Are the same Turks and Armenians who were just yesterday inseparable today enemies?

Turkey, which was made aware of the sensitivity surrounding the Armenian issue throughout the world through attacks by the Armenian Secret Army for the Liberation of Armenia (ASALA), continues to be caught unprepared every year as to how to shape its approach towards the events of April 24.

Turkey, which is on the verge of losing this particular battle, at least in the academic sense, has carried on with this struggle mostly through closing its borders and engaging in verbal clashes with the Armenian diaspora. And now it is quite clear that neither of these tactics have gained much for Turkey. As for Turkey’s efforts with its neighboring countries and with the Armenian diaspora, these have only resulted in the entrance of new genocide bills onto the agenda as well as more pressure from various countries interested in Turkey. In particular, the annual increase in curiosity and expectations concerning what approach the US will embrace on the issue is literally exhausting the Turkish Ministry of Foreign Affairs.

Another factor pushing Turkey into a dead end in the international arena is its lack of public diplomacy efforts aimed at Armenia, as well as the fact that it has not created alternative Turkish lobbying groups in countries where the Armenian lobby is already strong. The fact that April 24 fell on the same day as Easter this year gave Armenians a great opportunity to show their religious and national feelings even more strongly than usual. And in Turkey, the influential rallies that have taken place with regard to this matter show that it is now time to take up the issue with some prudence and level-headedness.

Can the healthy communication skills lacking between Turkey and Armenia instead be formed between Turkey and the latter’s diaspora population?

Mutual efforts

In countries where the Armenian lobby and diaspora are influential, there are frequent Turkish efforts to hold joint festivals, programs and other sorts of meetings with these Armenian groups. Even though it is not constant, Turkey quite regularly tries to create an atmosphere of dialogue with certain Armenian groups. And though political efforts can only go so far, it is the wide network of civil society organizations that can pick up the slack here, succeeding where states are unable. In the very near future, civil society organizations look set to show their influence in helping to find solutions to shared problems. We, too, with our initiatives in the civil society branch of things, are closely examining the Armenian community in the US and working to help create a joint dialogue.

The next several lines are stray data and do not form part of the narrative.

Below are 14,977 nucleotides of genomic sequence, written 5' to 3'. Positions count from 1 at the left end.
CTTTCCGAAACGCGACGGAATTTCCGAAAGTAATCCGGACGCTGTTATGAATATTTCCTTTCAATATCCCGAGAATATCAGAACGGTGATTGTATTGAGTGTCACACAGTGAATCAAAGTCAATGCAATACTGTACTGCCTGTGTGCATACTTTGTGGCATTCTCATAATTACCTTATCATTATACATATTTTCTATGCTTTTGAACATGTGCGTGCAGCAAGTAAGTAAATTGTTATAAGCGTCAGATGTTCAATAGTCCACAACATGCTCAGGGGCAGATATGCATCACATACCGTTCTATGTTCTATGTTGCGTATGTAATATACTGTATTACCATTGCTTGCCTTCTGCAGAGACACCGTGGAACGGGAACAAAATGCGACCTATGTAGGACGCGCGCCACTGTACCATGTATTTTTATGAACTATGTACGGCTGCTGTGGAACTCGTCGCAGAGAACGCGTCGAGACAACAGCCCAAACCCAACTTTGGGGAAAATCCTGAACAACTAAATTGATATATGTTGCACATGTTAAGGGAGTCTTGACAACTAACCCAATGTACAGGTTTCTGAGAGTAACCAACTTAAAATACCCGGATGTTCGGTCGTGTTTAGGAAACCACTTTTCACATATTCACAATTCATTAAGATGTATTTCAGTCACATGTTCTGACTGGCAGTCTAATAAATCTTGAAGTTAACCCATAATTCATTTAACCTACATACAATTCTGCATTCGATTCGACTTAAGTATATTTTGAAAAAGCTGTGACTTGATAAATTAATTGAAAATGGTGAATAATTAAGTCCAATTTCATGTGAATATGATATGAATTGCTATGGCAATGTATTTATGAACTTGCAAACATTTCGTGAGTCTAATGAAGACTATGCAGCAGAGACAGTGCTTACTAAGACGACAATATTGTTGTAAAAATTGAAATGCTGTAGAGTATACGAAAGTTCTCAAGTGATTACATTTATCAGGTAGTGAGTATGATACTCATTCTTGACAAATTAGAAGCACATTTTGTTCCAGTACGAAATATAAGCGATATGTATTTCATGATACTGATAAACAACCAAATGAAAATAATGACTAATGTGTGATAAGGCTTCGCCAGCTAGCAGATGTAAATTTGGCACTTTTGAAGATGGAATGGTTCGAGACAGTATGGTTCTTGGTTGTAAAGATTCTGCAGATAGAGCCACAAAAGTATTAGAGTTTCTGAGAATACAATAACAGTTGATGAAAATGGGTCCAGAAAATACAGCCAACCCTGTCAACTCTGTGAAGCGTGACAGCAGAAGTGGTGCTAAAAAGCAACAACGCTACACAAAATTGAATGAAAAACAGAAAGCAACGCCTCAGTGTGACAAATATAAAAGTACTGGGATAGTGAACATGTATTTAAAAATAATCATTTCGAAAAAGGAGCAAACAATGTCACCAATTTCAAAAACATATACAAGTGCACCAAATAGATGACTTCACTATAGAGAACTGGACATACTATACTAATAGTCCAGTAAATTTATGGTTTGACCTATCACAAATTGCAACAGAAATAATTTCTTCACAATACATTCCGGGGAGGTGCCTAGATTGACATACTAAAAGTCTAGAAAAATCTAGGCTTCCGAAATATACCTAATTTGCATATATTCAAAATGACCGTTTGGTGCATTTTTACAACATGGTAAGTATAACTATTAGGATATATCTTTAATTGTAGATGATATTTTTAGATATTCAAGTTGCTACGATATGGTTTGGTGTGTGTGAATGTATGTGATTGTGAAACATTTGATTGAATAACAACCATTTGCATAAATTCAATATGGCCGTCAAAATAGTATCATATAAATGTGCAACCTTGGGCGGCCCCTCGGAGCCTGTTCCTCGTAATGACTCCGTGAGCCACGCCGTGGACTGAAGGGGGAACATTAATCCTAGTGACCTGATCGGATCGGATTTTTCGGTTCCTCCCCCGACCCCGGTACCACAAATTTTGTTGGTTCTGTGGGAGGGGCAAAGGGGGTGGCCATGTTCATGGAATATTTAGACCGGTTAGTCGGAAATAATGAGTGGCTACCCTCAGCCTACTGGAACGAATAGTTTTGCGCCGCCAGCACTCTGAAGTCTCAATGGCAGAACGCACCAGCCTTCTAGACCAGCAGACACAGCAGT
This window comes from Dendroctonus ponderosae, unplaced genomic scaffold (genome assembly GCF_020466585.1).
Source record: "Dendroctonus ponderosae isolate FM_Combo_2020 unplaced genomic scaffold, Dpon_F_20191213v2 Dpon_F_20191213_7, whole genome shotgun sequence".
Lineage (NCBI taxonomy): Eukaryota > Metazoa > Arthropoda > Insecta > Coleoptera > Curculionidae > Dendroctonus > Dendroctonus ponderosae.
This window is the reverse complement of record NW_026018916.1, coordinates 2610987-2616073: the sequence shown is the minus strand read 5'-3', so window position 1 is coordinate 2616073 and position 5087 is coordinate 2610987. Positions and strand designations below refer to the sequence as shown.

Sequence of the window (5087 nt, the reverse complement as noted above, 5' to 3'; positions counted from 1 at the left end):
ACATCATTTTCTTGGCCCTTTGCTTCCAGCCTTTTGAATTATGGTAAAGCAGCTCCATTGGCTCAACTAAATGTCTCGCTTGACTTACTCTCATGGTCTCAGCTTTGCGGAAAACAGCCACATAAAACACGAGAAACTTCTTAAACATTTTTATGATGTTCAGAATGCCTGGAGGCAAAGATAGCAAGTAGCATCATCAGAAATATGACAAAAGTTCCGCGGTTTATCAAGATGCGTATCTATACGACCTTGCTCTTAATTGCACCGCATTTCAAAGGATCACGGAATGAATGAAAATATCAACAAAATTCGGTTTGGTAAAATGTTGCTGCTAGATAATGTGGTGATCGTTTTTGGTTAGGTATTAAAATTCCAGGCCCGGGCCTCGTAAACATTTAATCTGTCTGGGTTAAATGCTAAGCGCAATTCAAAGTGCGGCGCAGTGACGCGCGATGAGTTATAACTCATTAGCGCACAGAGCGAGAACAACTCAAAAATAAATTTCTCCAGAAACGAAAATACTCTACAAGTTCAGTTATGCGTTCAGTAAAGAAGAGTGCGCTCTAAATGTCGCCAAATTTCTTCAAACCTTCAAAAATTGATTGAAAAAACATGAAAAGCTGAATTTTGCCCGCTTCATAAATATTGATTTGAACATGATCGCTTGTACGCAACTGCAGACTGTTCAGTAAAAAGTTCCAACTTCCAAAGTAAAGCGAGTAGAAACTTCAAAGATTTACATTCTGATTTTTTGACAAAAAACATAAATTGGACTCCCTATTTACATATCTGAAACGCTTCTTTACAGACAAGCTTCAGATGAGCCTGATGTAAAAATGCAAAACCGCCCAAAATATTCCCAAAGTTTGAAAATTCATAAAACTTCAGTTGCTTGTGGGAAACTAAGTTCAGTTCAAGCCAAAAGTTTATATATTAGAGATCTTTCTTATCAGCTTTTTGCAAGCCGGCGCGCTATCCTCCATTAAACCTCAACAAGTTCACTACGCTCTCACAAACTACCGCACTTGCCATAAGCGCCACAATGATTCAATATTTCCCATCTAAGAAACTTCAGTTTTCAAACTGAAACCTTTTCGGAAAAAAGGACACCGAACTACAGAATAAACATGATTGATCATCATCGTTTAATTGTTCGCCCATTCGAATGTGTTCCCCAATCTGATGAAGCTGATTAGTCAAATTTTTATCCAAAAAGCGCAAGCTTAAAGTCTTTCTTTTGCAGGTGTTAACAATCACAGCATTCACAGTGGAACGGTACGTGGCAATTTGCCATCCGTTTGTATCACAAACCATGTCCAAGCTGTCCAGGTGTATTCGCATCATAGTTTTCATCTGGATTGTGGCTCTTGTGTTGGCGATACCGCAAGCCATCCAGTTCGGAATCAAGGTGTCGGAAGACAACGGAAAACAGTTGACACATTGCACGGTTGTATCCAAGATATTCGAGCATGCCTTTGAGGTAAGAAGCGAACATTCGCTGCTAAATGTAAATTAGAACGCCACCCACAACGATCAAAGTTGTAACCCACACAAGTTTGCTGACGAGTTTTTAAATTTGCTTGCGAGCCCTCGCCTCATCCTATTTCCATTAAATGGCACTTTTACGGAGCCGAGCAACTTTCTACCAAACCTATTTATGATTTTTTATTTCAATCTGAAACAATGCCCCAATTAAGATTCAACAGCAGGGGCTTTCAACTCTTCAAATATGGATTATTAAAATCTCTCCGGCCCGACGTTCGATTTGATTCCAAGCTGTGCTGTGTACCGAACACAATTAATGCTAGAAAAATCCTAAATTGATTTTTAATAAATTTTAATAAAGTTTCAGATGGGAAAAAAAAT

The shared thoughts of most Armenians, regardless of when they arrived in the US, has to do with Turkish acceptance of its historic mistakes, and opening up the way forward for regional cooperation. Lawyer and writer Mark Mustian, whose forefathers came around 200 years ago from Ottoman soil to the US, also thinks this way. The fact that his ancestors, who came to the US to take advantage of the wealth of opportunity there, preserved, at least to some extent, their Armenian identities is what imbues Mustian today with a sense of responsibility towards his fellow Armenians. Mustian, who practiced law for many years in Florida, started writing a novel some years ago about the breaking asunder of the Turkish and Armenian communities. The novel, titled “The Gendarme,” was finished in seven years and then published in the US, France, Spain, Greece, Israel, Italy, Brazil and the UK. Mustian, who says the reason he wrote this book was his own personal sense of discomfort with how the Armenian community in the US lives in ignorance regarding its own history and identity, notes 70 percent of the Armenian diaspora constantly brings historical matters onto the agenda, while another 10 percent live completely ignorant of what the Armenian identity really is. He notes also that the other 20 percent or so maintain moderate approaches to historical matters and identity questions. Mustian, who says he has visited Turkey but has never had the chance to go to Armenia, asserts that he loves Turkey very much and when it comes to the question of relations with Armenia — both Ankara and Yerevan must act on their own accord. He also believes open borders between Turkey and Armenia will improve cultural interactions and that many problems would be solved faster than currently believed.